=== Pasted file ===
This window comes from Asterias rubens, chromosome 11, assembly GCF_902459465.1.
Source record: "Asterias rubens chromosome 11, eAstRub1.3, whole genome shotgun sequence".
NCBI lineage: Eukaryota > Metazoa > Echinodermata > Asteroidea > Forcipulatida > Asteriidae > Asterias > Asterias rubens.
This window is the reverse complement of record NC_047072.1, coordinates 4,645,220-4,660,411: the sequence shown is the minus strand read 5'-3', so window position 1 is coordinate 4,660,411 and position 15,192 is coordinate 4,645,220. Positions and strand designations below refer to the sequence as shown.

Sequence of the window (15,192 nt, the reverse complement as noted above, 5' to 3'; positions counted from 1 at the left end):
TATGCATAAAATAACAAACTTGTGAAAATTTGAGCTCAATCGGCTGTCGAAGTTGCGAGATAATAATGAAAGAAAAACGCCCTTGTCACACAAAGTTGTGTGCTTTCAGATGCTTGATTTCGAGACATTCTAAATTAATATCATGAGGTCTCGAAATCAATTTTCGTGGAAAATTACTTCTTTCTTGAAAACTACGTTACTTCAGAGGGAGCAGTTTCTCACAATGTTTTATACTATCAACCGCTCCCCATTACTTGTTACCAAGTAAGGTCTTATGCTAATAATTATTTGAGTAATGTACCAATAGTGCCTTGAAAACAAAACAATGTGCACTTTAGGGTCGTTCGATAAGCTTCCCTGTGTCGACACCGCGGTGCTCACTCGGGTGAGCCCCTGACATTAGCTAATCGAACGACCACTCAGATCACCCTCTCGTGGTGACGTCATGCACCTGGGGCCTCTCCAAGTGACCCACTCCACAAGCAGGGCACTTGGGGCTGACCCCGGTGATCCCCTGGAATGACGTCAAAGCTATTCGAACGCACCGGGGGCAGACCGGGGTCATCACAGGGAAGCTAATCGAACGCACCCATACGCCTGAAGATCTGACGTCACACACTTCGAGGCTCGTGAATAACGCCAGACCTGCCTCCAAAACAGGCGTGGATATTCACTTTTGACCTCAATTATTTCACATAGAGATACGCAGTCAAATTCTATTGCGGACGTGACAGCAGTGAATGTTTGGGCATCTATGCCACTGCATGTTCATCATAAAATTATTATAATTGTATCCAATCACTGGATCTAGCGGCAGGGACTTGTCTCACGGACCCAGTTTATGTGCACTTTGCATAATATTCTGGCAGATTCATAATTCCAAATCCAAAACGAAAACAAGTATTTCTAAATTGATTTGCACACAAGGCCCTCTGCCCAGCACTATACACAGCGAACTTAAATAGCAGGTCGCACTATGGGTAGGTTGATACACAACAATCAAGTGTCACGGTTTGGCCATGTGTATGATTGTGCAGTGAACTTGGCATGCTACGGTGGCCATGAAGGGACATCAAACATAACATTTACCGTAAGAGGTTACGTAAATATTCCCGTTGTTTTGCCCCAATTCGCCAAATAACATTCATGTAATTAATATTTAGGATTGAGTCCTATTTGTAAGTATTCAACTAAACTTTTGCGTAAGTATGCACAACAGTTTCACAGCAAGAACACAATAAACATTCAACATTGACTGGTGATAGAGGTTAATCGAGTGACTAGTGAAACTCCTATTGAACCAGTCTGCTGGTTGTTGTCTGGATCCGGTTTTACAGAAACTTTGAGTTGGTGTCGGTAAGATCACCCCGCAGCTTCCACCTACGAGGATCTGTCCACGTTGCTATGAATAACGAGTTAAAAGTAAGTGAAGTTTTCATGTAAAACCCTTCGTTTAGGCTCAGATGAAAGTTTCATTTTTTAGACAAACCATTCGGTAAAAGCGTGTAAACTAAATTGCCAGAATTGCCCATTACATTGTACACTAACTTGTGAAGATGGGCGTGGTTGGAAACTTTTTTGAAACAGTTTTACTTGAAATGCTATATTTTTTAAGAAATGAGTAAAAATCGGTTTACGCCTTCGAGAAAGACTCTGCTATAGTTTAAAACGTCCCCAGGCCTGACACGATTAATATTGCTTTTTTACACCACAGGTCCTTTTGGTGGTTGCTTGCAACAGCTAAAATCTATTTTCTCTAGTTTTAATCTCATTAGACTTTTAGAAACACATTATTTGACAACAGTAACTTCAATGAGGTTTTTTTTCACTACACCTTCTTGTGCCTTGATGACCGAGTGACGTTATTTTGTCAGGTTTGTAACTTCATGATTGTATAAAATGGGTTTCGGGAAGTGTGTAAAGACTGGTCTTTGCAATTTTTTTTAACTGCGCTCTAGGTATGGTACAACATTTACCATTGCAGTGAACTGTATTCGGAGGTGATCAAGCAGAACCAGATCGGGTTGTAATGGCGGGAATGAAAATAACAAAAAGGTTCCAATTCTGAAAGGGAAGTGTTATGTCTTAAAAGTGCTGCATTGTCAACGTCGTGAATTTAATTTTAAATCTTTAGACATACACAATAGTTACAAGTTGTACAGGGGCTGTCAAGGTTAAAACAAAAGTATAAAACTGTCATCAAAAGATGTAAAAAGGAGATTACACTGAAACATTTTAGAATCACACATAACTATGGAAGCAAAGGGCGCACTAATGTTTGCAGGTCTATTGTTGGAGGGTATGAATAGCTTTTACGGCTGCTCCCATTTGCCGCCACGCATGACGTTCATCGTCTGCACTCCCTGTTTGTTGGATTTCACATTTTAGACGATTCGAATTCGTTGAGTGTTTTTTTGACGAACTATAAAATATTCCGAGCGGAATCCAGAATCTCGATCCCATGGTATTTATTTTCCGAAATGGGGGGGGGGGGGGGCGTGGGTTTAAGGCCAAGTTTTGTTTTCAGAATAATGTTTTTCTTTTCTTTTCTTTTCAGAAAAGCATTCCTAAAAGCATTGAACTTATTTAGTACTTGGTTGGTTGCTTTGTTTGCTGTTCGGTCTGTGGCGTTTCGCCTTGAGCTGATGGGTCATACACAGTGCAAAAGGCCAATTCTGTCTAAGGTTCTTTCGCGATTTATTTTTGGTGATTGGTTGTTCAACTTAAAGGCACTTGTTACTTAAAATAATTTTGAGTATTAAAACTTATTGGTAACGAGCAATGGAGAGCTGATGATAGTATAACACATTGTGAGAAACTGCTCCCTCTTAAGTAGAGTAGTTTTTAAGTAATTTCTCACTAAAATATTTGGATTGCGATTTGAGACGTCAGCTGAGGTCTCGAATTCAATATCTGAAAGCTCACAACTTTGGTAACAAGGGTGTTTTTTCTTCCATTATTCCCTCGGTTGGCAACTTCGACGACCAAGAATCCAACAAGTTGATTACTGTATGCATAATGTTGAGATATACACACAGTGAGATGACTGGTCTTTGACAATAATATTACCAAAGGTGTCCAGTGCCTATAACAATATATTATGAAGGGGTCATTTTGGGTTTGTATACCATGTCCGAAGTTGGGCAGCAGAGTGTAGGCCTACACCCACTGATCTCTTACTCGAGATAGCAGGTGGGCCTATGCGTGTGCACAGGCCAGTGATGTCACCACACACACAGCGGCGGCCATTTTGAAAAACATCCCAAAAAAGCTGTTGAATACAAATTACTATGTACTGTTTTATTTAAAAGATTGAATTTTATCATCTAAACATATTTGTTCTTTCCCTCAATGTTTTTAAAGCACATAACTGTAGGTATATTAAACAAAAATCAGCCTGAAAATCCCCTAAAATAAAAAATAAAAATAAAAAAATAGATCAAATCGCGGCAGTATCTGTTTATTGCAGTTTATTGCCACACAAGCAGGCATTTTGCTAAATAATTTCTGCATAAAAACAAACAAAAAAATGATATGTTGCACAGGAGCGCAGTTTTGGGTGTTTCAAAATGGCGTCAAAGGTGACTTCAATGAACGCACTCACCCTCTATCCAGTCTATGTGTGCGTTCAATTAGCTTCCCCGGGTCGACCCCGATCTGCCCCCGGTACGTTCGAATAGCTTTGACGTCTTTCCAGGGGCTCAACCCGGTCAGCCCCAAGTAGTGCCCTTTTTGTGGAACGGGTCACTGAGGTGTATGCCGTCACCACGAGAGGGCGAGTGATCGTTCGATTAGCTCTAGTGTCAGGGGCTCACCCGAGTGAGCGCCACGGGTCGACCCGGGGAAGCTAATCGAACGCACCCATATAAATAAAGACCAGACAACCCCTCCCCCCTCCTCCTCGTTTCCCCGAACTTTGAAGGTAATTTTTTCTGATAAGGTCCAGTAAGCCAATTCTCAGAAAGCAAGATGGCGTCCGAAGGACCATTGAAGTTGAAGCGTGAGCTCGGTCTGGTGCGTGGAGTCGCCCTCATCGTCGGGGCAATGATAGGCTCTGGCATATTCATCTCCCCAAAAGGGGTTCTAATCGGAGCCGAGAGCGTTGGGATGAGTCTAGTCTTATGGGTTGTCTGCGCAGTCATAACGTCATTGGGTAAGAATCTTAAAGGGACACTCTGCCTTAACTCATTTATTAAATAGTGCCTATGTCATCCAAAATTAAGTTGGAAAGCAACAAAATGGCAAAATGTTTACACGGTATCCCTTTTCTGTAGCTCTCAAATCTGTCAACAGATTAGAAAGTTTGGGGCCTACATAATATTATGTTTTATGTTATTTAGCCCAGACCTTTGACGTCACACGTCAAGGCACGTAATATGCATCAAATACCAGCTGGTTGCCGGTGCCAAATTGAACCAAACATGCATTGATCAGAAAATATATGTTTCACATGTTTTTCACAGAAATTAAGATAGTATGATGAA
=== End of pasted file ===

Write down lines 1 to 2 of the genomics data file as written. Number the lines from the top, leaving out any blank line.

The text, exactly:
This window comes from Asterias rubens, chromosome 11, assembly GCF_902459465.1.
Source record: "Asterias rubens chromosome 11, eAstRub1.3, whole genome shotgun sequence".